This type of injury may rarely be caused by an aneurysm (an outpouching of a blood vessel); by a tumor; by an arachnoid cyst in the cerebellopontine angle; or by a traumatic event such as a car accident or even a tongue piercing.
Any of the three branches of the nerve may be affected. Neuralgia of the first branch results in pain around the eyes and over the forehead; of the second branch, pain in the upper lip, nose, and cheek; of the third branch, pain on the side of the tongue and the lower lip.
The cause is unknown, but the disorder occurs most frequently in middle and later life.
It affects women more frequently than men.
The pain may be a tearing, darting, or sharp cutting sensation that occurs in a portion of the face, typically on one side. An attack may last for seconds or a few minutes, and its intensity may make one contract the facial muscles, hence the term tic. Episodes may recur for days or weeks or months.
Often, there are trigger zones - spots on the face or certain movements - that precipitate the pain. These may include smiling, talking, chewing, brushing one's teeth, or blowing the nose. Although the pain may be incapacitating, it is not life-threatening. Attacks come and go variably, but periods of remission may grow shorter as one ages.
Because it is easy to mistake the pain for a toothache, people suffering from trigeminal neuralgia often consult a dentist. The result in many cases is inappropriate and often irreversible treatment, including tooth extraction, splints to readjust the jaw position, and root canal surgery.
There are many unusual diseases that do not respond well to conventional medicines. TN is one of these. There is always intense body pain. Vaporized cannabis gets into the system the fastest! It takes Marinol a full hour to reach full system effect. However, a cannabis extract taken orally is my best recommendation. (20 mg. of THC is stronger than 120 mg. of Codeine). CBD protects nerve cells and acts as an anti-oxidant. THC and CBD together treat pain. Cannabichromene (CBC) is an anti-inflammatory that contributes to the pain killing effects of cannabis. Better to use the whole plant extract rather than use a synthetic of either. Repeat every four (4) hours as needed. There has never been a documented THC overdose (fatality). The effective dose of THC is at least 1,000 times lower than the estimated lethal dose. 1,500 pounds of cannabis would have to be smoked in under fourteen (14) minutes to overdose. Daily dosage of cannabis: vaporized or taken orally stops the symptoms of Tic Douloureux.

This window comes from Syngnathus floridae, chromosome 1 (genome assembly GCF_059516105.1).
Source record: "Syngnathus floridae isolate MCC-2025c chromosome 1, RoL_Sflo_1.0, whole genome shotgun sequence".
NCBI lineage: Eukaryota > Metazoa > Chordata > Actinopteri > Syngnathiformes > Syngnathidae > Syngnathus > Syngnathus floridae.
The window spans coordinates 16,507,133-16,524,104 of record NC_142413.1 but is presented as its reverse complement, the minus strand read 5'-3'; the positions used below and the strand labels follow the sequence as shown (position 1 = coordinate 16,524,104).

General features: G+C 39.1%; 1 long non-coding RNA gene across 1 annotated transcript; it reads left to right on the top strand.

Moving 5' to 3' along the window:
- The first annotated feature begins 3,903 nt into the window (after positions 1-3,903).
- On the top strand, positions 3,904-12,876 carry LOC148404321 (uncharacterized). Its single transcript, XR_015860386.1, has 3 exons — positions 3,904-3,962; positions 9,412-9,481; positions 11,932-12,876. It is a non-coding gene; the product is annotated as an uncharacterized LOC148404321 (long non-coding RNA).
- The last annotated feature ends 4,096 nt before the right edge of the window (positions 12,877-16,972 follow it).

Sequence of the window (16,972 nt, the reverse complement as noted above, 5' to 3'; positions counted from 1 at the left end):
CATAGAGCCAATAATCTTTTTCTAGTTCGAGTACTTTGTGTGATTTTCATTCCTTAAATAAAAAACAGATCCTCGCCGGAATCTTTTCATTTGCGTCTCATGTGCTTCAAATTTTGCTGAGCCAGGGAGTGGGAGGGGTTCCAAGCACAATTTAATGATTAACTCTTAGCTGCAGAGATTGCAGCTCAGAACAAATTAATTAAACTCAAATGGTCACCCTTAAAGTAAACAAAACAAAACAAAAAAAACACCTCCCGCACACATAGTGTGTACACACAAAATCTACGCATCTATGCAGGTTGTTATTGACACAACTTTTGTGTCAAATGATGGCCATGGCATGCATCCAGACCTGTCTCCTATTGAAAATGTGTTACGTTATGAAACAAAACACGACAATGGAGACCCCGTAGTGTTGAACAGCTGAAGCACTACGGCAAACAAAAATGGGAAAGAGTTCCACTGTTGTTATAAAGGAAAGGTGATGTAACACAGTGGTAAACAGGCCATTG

Sativas have elevated cannabidiols-showing greater immune enhancing abilities, more stimulating psychological effects.
Indicas have elevated cannabinols-showing more narcotic effects, stronger pain relievers and relaxing effects.
Best Strain: William's Wonder. Because of the terrible head pain with this disorder, Any Sativa X hybrid (sativa x indica) hybrid.
1. Alison Myrden. Her recommendation for TN symptom relief.
2. Marijuana Handbook: Practical Guide to Therapeutic Use of Marijuana. Gieringer, Rosenthal, Carter.
3. Lester Grinspoon, MD
4. Ethan Russo, MD
5. Tod Mikuriya, MD
6. National Institute of Mental Health
7. United Kingdom Medicinal Cannabis Research Foundation